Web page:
Back when I started writing DEVINE INTERVENTION, the novel formerly known as 10 COMMANDMENTS FOR THE DEAD, and even more formerly known by the working title GUARDIAN DEVIL, I gave a lot of thought to what heaven might look like.
It occurred to me that the angels, or at least some of them, would be bothered by the idea of hell—and especially by the idea of sending dead teenagers there to suffer forever.
They'd have a program, I thought! A rehabilitation program for wayward teens! One run by earnest counselors who might not be entirely competent, but who would have facial hair reminiscent of Gabe Kaplan's from Welcome Back Kotter.
That was maybe more detail than was strictly necessary, but it worked for me.
And the idea worked for the angels, who didn't want to give up their endless frolicking or feel guilty about it. If there were a social program doing all the work for them, they could support it in principle and get on with their own merriment without further angst.
I liked the idea of group counseling sessions with crafts and movies and folding chairs and bad overhead fluorescent lighting. And I knew there would be some sort of handbook they'd pass out to the teens newly admitted to the program, one written in a style most people, but especially teens in need of rehabilitation, would find opaque and detestable. I wanted it to be a book that they'd throw at the wall. Or maybe use to kindle fires.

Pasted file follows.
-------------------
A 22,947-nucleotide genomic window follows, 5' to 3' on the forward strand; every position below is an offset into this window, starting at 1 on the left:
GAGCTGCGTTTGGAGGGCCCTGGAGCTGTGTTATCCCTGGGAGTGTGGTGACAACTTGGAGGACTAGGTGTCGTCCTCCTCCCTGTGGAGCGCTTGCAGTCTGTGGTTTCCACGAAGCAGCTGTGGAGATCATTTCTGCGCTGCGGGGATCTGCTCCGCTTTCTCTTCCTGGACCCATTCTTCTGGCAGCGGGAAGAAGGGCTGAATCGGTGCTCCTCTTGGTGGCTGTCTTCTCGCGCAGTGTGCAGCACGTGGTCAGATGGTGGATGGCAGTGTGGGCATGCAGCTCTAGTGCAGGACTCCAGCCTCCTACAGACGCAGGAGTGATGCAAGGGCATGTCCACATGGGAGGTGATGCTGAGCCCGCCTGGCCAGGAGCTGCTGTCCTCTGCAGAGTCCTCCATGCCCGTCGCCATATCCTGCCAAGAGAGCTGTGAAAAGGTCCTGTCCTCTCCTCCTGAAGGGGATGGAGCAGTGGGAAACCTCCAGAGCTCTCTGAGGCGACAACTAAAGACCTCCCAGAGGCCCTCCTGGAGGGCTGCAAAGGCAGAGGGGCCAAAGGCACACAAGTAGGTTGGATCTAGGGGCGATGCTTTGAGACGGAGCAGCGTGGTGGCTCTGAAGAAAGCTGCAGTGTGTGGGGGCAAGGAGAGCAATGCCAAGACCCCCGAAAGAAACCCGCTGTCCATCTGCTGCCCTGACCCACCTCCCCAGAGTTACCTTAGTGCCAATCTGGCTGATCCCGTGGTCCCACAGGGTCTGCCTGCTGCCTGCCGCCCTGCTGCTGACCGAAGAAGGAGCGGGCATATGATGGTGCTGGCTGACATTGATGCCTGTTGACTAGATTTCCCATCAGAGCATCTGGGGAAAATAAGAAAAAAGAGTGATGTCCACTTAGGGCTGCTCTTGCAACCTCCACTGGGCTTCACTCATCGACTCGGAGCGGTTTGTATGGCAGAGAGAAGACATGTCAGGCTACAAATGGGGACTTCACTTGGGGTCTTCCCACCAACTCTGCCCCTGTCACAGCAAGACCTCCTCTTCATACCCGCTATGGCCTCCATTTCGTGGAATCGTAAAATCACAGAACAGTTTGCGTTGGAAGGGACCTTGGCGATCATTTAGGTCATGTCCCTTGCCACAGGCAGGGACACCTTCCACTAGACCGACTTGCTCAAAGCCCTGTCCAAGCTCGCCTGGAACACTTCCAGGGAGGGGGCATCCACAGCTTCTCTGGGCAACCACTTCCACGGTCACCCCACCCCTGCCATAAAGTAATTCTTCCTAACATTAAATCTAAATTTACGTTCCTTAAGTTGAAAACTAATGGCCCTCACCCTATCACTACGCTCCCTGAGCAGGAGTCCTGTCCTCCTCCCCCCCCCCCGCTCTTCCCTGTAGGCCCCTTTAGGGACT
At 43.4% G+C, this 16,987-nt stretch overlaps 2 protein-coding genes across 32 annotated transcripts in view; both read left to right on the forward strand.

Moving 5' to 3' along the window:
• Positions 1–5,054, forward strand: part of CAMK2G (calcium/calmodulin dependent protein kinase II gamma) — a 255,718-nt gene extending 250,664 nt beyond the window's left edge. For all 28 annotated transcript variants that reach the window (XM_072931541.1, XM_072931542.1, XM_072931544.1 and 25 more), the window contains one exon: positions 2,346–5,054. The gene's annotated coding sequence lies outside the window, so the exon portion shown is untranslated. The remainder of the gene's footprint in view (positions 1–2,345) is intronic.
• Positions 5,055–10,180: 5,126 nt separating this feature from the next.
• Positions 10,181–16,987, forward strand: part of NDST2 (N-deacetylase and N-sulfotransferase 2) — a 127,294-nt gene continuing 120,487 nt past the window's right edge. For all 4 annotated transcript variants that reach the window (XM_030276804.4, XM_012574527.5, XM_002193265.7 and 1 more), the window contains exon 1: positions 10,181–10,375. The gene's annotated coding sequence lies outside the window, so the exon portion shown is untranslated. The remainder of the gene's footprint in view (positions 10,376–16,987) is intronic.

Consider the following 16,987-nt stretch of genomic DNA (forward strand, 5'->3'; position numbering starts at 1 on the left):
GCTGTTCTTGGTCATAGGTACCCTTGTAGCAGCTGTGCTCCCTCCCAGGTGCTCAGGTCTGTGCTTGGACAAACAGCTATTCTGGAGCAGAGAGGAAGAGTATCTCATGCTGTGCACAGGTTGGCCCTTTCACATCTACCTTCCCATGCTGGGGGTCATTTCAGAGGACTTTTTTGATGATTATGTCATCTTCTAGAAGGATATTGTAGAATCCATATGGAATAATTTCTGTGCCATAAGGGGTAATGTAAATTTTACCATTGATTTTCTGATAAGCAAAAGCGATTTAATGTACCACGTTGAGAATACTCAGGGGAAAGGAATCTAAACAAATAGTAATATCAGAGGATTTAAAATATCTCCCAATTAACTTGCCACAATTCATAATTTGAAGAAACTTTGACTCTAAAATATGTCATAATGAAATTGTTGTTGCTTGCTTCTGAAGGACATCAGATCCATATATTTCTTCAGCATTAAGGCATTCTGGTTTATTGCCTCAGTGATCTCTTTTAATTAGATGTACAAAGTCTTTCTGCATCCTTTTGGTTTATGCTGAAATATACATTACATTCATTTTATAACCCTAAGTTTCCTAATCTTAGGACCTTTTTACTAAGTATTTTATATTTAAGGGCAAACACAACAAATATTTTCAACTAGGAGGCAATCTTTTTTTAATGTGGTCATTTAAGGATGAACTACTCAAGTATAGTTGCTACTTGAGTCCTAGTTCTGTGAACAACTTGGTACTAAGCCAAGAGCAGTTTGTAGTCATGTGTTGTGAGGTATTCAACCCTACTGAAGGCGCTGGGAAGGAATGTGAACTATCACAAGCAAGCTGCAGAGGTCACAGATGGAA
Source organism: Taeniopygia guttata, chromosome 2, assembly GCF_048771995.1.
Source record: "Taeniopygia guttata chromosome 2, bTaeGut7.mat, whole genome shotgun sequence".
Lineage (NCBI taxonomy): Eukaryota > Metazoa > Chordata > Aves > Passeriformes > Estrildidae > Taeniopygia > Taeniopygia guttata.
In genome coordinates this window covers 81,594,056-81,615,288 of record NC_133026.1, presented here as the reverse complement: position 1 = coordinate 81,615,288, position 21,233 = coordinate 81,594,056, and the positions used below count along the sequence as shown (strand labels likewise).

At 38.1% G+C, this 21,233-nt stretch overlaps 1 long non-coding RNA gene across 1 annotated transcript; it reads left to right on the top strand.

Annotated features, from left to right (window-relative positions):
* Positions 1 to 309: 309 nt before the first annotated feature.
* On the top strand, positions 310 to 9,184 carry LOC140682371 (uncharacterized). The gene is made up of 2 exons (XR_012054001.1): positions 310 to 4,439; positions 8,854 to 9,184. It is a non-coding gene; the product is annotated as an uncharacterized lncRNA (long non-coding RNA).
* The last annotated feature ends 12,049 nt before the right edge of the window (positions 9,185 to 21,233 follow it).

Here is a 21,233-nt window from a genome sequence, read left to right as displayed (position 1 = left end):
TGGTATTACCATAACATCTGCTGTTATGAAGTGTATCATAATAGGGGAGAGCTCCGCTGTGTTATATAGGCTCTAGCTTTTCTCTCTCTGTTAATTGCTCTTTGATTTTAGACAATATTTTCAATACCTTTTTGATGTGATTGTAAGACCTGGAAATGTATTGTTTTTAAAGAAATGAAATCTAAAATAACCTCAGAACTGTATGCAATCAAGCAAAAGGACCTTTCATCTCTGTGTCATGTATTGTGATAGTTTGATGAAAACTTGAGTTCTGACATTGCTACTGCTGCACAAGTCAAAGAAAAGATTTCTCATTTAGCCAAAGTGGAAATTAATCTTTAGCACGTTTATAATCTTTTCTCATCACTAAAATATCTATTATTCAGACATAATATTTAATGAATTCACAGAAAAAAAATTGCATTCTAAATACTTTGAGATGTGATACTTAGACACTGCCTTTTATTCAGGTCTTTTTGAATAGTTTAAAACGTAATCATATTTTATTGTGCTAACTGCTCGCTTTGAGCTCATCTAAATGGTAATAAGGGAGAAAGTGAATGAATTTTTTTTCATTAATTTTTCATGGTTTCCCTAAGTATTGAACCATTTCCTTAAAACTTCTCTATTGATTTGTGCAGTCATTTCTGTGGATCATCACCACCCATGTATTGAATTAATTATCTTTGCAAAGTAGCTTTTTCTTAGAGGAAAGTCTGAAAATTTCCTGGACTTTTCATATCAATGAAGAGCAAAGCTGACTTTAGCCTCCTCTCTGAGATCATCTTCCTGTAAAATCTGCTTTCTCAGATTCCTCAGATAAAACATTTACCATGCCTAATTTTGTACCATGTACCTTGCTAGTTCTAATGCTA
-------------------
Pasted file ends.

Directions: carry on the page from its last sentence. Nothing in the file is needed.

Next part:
As I worked on the novel, I wrote a good chunk of the handbook. It's not edited. Nor is it complete. But whenever I wanted to know more about how heaven worked, I dashed off little sections. At the time, I had just released THINGS THAT MAKE US [SIC], my book about grammar and the many funny errors that can pave the way to hellish communication. That book was based on my work with SPOGG, the Society for the Promotion of Good Grammar, whose blog is written very much in the style of the handbook of SRPNT, the Soul Rehabilitation Program for Nefarious Teens.
And all of that probably explains this section of the handbook:
Part IV: Angelic Record-Keeping
As part of your stay in SRPNT, you are required to keep a daily journal of your activities and any and all interventions performed on behalf of the soul in your care. You will not be graded on these journals; they will, however, be used to inform your overall evaluation. Spelling and grammar count! Don't believe anyone who tells you otherwise; he is almost certainly one of the Dark Lord's minions. Below we list some commonly misspelled words for your reference.
A failure to keep records can be grounds for expulsion from SRPNT into one of the lower levels permanently. Rehab participants should know that we have installed cameras and other recording devices to monitor behavior and progress. Your signature, below, indicates you understand and accept this.
Commonly misspelled words
exercise (the activity that makes you sweaty)
exorcise (refers to the expulsion of demons)
holey (refers to socks, not our exalted and blameless leader)
prayer (not prare)
I bring all of this up now because my editor just asked at what point in the handbook various things appear. They are readying the novel for typesetting and need to know how the excerpts should be numbered. I so love that attention to detail, one of the many reasons I am happy to be publishing with Arthur Levine and his wonderful team.